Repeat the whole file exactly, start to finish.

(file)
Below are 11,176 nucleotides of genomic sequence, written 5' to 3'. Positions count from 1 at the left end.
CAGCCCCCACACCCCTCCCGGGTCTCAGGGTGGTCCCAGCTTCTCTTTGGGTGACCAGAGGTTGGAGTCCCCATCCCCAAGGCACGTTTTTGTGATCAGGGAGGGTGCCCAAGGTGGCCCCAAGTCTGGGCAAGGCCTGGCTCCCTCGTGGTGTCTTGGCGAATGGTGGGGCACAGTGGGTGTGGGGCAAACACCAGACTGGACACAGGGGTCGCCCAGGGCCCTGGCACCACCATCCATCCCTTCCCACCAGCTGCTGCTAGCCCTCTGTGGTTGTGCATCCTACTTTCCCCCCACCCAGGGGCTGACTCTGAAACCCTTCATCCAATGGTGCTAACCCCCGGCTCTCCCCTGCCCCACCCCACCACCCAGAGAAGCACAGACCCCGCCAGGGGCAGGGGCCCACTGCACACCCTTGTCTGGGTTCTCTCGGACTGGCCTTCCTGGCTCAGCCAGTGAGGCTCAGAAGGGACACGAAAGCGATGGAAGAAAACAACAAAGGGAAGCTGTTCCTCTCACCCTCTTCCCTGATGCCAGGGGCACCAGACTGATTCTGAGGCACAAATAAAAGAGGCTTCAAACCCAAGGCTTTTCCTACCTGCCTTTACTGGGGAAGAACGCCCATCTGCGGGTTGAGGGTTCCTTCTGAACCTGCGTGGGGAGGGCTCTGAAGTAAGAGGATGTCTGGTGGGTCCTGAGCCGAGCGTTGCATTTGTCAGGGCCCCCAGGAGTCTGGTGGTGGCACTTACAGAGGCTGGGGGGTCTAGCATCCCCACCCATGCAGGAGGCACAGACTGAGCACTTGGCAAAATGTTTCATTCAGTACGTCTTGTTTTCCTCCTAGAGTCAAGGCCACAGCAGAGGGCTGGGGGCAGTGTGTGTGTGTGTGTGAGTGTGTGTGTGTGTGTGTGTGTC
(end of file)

Below are 11,176 nucleotides of genomic sequence, written 5' to 3'. Positions count from 1 at the left end.
CAGCCCCCACACCCCTCCCGGGTCTCAGGGTGGTCCCAGCTTCTCTTTGGGTGACCAGAGGTTGGAGTCCCCATCCCCAAGGCACGTTTTTGTGATCAGGGAGGGTGCCCAAGGTGGCCCCAAGTCTGGGCAAGGCCTGGCTCCCTCGTGGTGTCTTGGCGAATGGTGGGGCACAGTGGGTGTGGGGCAAACACCAGACTGGACACAGGGGTCGCCCAGGGCCCTGGCACCACCATCCATCCCTTCCCACCAGCTGCTGCTAGCCCTCTGTGGTTGTGCATCCTACTTTCCCCCCACCCAGGGGCTGACTCTGAAACCCTTCATCCAATGGTGCTAACCCCCGGCTCTCCCCTGCCCCACCCCACCACCCAGAGAAGCACAGACCCCGCCAGGGGCAGGGGCCCACTGCACACCCTTGTCTGGGTTCTCTCGGACTGGCCTTCCTGGCTCAGCCAGTGAGGCTCAGAAGGGACACGAAAGCGATGGAAGAAAACAACAAAGGGAAGCTGTTCCTCTCACCCTCTTCCCTGATGCCAGGGGCACCAGACTGATTCTGAGGCACAAATAAAAGAGGCTTCAAACCCAAGGCTTTTCCTACCTGCCTTTACTGGGGAAGAACGCCCATCTGCGGGTTGAGGGTTCCTTCTGAACCTGCGTGGGGAGGGCTCTGAAGTAAGAGGATGTCTGGTGGGTCCTGAGCCGAGCGTTGCATTTGTCAGGGCCCCCAGGAGTCTGGTGGTGGCACTTACAGAGGCTGGGGGGTCTAGCATCCCCACCCATGCAGGAGGCACAGACTGAGCACTTGGCAAAATGTTTCATTCAGTACGTCTTGTTTTCCTCCTAGAGTCAAGGCCACAGCAGAGGGCTGGGGGCAGTGTGTGTGTGTGTGTGAGTGTGTGTGTGTGTGTGTGTGTC